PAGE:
Girl Guides Go Back To God After Dispute Over New Wording Of Traditional Pledge


The Girlguiding movement offered a concession tonight to Christian campaigners over its decision to adopt a secular promise as the Church of England called for Brownies and Guides to be allowed to continue to pledge to love God.

A spokeswoman said it remained committed to one promise for all and the wording of its new pledge of allegiance which drops the promise to "love my God" in favour of the phrase "to be true to myself and develop my beliefs."

But she said the organisation had taken on board the views of a "minority" of its members who "struggle" with the new wording and has suggested that they can provide the "context of their own belief" if they wish before making the promise.

"This wording has been in place since September last year and has been welcomed by many members both of faith and no faith who have embraced the inclusivity it enables.

Terry Sanderson, president of the National Secular Society, blasted the decision: "It really is very arrogant of these churches to put such pressure on an entirely independent organisation.

"The fact that some Guide groups meet in church halls and perhaps receive some other kind of 'sponsorship' does not mean that they are beholden to comply with every demand from the church.

"As in so many other areas, the churches seem to think that they have a right to impose their own rules on to other people, some of whom just don't want them."

The announcement was made after members of the General Synod congratulated the Girlguiding organisation on its work but said women and girls should be able to continue to promise to love God when enrolled.

Under proposals backed by the Church of England, Guides who chose to do so should be able to preface the new promise with the phrase "In the presence of God I make my Guide promise."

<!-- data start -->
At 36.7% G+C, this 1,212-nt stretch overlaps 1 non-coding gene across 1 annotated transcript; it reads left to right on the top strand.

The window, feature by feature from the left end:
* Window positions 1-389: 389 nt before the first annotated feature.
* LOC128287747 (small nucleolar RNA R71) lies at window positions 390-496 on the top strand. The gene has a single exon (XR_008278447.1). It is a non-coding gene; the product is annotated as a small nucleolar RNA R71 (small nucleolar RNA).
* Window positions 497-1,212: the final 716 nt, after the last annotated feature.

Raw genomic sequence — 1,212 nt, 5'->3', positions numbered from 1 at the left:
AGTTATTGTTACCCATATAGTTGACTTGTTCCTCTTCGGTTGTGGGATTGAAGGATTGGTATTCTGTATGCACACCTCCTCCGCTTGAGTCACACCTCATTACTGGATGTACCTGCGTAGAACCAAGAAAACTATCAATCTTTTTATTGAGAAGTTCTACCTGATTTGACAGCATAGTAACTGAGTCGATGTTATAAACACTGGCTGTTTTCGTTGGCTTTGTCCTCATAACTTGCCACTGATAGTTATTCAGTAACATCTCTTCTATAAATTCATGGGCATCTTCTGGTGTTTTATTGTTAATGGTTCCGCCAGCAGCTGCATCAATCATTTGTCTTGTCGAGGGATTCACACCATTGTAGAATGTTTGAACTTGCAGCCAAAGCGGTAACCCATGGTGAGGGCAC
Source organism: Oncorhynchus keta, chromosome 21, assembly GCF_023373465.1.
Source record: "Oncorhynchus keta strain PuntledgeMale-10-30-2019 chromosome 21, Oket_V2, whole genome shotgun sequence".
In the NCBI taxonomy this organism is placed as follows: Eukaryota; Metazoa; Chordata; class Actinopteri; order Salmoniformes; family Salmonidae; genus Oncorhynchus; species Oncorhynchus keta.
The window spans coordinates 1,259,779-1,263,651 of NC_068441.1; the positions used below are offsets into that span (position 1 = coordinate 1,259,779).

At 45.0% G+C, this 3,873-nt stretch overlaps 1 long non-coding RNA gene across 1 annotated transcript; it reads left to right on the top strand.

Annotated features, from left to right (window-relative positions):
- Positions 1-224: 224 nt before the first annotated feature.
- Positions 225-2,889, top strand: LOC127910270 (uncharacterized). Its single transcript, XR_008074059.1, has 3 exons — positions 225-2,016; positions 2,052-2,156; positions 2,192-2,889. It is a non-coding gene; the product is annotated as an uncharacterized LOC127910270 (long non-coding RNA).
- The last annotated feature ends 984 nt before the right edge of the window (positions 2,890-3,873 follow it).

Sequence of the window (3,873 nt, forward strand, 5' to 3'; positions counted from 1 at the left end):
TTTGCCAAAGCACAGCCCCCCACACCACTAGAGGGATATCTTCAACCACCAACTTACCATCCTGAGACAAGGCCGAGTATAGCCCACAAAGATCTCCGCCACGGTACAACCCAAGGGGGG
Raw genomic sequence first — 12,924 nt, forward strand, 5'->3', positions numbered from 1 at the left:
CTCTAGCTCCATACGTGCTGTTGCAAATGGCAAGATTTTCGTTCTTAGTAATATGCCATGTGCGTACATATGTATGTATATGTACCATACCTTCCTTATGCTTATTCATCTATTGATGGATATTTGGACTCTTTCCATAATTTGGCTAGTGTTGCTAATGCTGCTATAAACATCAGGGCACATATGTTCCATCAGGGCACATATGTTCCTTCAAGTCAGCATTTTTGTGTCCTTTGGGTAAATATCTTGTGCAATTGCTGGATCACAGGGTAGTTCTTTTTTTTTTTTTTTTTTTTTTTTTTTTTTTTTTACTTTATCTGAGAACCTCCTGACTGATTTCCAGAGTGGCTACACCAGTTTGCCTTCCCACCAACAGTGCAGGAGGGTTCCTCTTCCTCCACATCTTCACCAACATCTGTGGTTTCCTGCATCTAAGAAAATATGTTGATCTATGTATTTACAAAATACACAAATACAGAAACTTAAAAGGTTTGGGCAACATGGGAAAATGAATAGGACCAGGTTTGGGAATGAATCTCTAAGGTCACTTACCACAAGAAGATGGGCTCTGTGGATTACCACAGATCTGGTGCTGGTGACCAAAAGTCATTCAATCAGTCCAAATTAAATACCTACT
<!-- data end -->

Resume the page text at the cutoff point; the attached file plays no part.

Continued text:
Alison Ruoff, from the London Diocese, called for the old promise to be reinstated as an alternative to the new pledge.

She said many Guide units meet on church premises and to be banned from saying I "love my God" "cannot be right."

Mrs Ruoff said units in Jesmond church in the Newcastle Diocese have said they want to only use the old promise. "I have to say the pressure on their leaders to change to the secular promise has been enormous," she said.

"Leaders and girls who are Christians and I am talking about the Christian faith in particular, are faced with choosing between their faith and Guiding," she said.

But Alison Wynne, from Leyland, in the Blackburn Diocese, said the expression to be "true to myself" could lead to chaos.

"We all know of course that human beings are all sinful and a promise to be true to yourself, to do what is right in my own mind will only lead to chaos," she said.

"I wonder where being true to myself leaves Guides or Brownies to disregard their leaders' instructions on camp and wander off into the woods late at night or refuse to wear their uniforms because the colour doesn't suit me or choose to bring alcohol along to group meetings?"

But the Rev Jeremy Fletcher, from Beverley, in the York Diocese, praised the "fabulous" "superb and sacrificial" work of Girlguiding.

"It does seem to me a bit rude sending Girlguiding's homework back and saying they could do better. I don't know whether it is our place to do that," he said.

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